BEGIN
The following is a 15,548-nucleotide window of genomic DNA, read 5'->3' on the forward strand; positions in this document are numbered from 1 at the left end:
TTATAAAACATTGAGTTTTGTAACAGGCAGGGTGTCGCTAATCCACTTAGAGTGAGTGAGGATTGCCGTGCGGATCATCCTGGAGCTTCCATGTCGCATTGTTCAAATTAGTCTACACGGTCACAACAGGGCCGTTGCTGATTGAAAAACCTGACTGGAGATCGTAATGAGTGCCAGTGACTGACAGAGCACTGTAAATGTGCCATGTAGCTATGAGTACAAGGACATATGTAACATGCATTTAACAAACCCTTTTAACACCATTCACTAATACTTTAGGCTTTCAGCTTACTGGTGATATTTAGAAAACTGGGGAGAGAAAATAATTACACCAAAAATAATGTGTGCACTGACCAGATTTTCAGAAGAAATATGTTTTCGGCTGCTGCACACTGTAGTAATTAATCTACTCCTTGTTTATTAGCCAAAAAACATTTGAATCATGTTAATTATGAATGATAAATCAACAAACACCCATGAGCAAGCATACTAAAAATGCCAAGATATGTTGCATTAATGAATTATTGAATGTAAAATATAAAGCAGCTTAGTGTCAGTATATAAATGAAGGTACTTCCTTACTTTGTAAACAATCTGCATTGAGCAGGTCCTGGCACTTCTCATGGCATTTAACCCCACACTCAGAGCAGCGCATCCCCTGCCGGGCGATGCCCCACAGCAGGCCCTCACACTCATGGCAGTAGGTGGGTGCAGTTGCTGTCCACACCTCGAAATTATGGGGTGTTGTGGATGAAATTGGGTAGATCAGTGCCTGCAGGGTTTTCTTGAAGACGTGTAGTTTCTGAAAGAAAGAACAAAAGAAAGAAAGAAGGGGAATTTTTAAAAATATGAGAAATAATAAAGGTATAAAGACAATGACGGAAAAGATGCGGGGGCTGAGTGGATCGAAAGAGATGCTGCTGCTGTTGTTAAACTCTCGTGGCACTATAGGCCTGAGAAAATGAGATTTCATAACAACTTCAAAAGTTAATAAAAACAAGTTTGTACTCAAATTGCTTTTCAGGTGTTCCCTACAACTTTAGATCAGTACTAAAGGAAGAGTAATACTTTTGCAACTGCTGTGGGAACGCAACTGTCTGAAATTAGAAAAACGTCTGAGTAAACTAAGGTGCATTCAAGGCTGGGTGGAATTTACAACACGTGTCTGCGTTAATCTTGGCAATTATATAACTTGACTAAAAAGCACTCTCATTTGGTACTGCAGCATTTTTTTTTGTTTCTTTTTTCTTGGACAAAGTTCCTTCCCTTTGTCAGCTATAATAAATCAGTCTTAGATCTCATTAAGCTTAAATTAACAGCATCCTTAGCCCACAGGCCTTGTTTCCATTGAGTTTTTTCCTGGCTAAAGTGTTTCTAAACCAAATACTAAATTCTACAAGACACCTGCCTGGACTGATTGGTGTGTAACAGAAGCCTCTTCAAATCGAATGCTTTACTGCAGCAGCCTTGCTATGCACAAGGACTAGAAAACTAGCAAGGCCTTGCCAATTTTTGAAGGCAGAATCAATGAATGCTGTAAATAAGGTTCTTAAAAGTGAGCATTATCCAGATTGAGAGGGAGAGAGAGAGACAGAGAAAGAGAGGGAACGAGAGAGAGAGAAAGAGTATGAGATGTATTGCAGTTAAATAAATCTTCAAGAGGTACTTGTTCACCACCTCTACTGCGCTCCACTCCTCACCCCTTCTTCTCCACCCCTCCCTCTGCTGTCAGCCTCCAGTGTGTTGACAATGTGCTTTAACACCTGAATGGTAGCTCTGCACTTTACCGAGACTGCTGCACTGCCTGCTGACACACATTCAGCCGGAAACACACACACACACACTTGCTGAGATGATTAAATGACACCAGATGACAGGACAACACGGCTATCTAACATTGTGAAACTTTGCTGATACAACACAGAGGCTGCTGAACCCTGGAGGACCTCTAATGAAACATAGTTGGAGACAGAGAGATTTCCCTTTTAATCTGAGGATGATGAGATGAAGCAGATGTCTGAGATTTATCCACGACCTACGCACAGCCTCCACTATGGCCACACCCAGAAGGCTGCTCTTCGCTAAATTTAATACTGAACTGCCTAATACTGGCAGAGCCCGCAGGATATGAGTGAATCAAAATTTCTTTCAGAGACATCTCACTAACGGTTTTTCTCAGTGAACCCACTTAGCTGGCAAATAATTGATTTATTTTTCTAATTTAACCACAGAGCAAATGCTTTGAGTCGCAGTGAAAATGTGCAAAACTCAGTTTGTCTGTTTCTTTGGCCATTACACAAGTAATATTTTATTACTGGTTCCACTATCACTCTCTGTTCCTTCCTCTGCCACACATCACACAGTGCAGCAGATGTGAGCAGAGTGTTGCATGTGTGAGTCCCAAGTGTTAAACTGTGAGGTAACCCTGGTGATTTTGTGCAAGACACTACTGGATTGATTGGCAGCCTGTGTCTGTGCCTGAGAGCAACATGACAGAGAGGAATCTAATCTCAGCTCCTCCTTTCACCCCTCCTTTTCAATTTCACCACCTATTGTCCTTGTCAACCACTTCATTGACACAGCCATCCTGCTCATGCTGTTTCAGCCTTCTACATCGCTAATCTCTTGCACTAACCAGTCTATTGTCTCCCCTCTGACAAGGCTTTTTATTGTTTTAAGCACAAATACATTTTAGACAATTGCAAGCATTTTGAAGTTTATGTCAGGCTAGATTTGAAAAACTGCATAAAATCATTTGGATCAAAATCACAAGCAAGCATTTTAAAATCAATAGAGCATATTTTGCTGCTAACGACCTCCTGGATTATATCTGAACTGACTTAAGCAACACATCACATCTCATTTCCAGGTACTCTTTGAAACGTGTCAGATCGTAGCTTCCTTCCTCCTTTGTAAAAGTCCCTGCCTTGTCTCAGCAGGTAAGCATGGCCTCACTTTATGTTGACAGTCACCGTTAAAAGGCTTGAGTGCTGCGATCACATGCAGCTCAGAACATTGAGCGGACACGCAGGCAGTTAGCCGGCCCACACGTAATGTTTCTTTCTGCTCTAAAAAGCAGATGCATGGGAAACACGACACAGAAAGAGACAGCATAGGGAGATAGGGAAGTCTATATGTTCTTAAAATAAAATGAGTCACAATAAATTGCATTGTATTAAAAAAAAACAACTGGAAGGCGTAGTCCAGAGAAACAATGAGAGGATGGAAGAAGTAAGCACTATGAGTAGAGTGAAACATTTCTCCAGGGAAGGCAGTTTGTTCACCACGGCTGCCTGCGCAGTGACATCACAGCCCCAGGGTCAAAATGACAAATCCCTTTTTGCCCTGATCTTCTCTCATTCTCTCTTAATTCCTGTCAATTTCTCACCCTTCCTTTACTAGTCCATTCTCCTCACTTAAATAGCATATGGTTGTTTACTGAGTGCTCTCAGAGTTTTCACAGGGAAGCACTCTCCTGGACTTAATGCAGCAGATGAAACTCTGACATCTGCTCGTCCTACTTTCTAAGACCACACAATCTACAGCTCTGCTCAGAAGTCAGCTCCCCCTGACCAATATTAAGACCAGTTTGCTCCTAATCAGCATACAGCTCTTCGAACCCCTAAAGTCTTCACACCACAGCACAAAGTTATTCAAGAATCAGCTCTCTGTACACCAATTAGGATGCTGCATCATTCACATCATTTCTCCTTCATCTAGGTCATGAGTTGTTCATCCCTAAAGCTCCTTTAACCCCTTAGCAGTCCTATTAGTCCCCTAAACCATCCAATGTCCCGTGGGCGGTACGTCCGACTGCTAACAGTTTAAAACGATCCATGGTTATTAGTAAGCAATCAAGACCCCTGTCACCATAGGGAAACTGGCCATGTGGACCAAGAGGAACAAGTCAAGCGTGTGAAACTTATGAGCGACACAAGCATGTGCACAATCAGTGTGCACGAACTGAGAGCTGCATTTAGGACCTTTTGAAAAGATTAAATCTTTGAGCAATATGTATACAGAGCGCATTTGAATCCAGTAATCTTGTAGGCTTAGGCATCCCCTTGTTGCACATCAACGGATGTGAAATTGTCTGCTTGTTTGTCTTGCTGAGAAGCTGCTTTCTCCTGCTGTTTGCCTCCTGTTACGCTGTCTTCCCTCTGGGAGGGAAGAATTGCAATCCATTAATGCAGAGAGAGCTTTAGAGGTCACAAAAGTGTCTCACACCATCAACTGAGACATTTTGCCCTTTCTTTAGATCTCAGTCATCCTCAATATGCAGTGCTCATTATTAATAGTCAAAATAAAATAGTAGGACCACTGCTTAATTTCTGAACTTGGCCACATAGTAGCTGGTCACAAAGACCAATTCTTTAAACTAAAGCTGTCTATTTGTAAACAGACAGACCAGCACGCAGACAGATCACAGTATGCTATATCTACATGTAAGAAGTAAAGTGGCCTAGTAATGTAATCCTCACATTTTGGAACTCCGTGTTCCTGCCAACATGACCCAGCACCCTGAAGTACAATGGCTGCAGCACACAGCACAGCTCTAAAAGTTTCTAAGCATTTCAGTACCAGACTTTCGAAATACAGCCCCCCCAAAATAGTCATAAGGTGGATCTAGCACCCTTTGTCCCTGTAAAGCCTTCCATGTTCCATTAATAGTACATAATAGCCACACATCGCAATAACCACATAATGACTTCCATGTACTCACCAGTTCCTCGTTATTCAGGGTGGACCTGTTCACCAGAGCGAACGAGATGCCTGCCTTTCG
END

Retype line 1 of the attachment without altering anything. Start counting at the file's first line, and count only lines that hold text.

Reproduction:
The following is a 15,548-nucleotide window of genomic DNA, read 5'->3' on the forward strand; positions in this document are numbered from 1 at the left end: